Dr. Mark J. Schnitzer from Stanford University and Investigator of the Howard Hughes Medical Institute, who was also a Senior Investigator on the project, adds, “This biological finding was greatly facilitated by NIDA’s initial funding, provided almost two decades ago, of new technology that allows one to see activity in individual cells in the brain of a freely moving mouse.”
This study was supported by NIDA grants DA031777, DA043609, DA041029, and DA35165.
- Text Description of Figure 1
The figure graphically illustrates the concept that a small group of neurons in the BLA form a nociceptive ensemble that is activated by several unpleasant stimuli. The white background square represents all neurons in the BLA. A green circle at the top represents the 15 percent of BLA cells that were activated by unpleasant pinpricks. A red circle at the bottom left represents the 13 percent of BLA cells that were activated by unpleasant heat, and a blue circle at the bottom right represents the 13 percent of BLA cells that were activated by unpleasant cold. The three circles overlap, and the dark red shape in the center that is part of all three circles represents the 5 percent of BLA cells that form the nociceptive ensemble activated by all three unpleasant stimuli.
- Text Description of Figure 2
This figure illustrates findings that cells in the BLA mediate the aversive effects of chronic pain. Panel A at the top shows to what extend different groups of mice run freely across cool test plates and warm control plates. The figure has four panels for four different groups of mice. In each panel, the left half represents the cool test plate with a temperature of 15oC and the right half represents the warm control plate with a temperature of 30oC. Blue lines indicate the running tracks of the mice. The top left panel shows the running tracks of uninjured mice treated with saline. For these animals, there are few tracks on the test plate and very dense tracks on the control plate, indicating a preference for the warm plate.
The top right panel represents uninjured mice treated with clozapine-N-oxide (CNO) to inactivate the BLA network. Again, there are few tracks on the test plate and very dense tracks on the control plate. The bottom left panel represents mice with chronic neuropathic pain and treated with saline. There are hardly any tracks on the test plate and very dense tracks on the control plate, indicating that the mice avoided the test plate. The bottom right panel represents mice with neuropathic pain and treated with CNO. For these mice, there were dense tracks on both the cool test plate and the warm control plate, indicating that the animals did not find the cool plate unpleasant.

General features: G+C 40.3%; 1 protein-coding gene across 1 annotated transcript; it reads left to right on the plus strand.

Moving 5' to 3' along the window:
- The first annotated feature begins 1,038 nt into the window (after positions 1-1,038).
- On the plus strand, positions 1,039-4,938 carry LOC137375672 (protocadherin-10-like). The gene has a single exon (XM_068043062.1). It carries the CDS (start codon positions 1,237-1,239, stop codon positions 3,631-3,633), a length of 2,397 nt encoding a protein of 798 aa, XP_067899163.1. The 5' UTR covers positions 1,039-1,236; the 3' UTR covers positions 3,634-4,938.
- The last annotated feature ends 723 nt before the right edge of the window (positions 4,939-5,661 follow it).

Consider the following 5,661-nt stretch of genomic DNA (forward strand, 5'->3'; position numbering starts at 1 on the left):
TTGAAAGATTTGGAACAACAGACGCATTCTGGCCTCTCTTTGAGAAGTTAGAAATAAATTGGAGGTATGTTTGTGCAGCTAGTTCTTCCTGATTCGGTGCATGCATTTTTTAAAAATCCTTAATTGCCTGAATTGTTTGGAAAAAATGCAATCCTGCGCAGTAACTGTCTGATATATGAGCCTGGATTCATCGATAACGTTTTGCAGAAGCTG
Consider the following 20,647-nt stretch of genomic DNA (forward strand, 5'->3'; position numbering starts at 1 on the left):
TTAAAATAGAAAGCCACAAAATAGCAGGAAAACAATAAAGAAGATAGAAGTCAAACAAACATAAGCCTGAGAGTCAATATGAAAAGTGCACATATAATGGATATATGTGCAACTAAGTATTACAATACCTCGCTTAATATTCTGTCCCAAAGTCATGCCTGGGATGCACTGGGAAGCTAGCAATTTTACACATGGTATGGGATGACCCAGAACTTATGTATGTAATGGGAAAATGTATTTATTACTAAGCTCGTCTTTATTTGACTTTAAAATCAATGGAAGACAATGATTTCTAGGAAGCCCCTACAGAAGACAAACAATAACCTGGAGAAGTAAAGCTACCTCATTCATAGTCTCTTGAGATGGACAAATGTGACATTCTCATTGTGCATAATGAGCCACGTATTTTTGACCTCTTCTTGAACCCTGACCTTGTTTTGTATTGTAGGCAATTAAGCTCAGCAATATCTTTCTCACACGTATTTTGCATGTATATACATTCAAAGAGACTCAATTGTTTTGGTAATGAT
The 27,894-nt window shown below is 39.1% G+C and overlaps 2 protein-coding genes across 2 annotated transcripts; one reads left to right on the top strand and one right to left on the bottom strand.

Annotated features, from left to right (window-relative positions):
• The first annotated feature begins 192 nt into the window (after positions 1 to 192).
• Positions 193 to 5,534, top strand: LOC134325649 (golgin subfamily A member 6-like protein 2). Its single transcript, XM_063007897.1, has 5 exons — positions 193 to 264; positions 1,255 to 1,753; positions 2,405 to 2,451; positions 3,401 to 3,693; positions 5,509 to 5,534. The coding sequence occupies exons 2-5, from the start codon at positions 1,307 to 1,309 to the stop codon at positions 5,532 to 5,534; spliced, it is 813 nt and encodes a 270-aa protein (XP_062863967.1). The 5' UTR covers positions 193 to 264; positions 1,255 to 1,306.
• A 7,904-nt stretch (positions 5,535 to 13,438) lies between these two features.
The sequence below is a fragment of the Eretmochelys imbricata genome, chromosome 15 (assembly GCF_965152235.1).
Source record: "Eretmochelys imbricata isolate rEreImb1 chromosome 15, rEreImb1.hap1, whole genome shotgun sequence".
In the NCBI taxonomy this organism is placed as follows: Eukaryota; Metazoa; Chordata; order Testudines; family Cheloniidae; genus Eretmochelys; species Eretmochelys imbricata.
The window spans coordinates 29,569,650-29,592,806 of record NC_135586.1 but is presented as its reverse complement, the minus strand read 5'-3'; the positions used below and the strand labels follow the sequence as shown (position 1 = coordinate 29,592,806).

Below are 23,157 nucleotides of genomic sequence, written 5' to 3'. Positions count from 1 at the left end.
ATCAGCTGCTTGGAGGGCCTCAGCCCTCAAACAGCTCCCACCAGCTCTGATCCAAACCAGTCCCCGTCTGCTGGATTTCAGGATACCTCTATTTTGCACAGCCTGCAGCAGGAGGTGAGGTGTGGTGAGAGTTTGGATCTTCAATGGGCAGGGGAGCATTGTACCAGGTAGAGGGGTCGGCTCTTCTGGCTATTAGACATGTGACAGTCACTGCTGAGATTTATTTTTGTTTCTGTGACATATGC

Panel B at the bottom shows line graphs illustrating how much of their time the four groups of animals spent on the test plate as its temperature was lowered from 30oC to 10oC. The horizontal x-axis shows the temperature of the test plate on a scale from 30oC (innocuous) to 10oC (unpleasant). The vertical y-axis shows the percent time spent on the test plate on a scale from 0 percent to 100 percent. A dotted horizontal line indicates the 50 percent mark. Uninjured mice treated with saline are represented by black triangles. They spent about 50 percent of their time on the test plate at 30oC and 25oC, about 30 percent of their time at 20oC, about 10 percent of their time at 15oC, and about 5 percent of their time at 10oC. Uninjured mice treated with CNO are indicated by blue triangles; their results are similar to those of uninjured mice treated with CNO. They spent about 50 percent of their time on the test plate at 30oC, about 40 percent of their time at 25oC, about 35 percent of their time at 20oC, about 10 percent of their time at 15oC, and almost 0 percent of their time at 10oC. Gray circles represent animals with chronic neuropathic pain treated with saline. They showed greater temperature sensitivity, spending about 40 percent of their time on the test plate at 30oC, about 25 percent of their time at 25oC, about 10 percent of their time at 20oC, about 5 percent of their time at 15oC, and almost 0 percent of their time at 10oC. Dark blue circles represent mice with chronic neuropathic pain and treated with CNO. They were barely affected by reduced temperatures, spending about 55 percent of their time on the test plate at 30oC, about 45 percent of their time at 25oC, about 55 percent of their time at 20oC, and about 40 percent of their time both at 15oC and at 10oC.
Corder, G., Ahanonu, B., Grewe, B.F., et al. An amygdalar neural ensemble that encodes the unpleasantness of pain. Science 363(6424):276-281, 2019.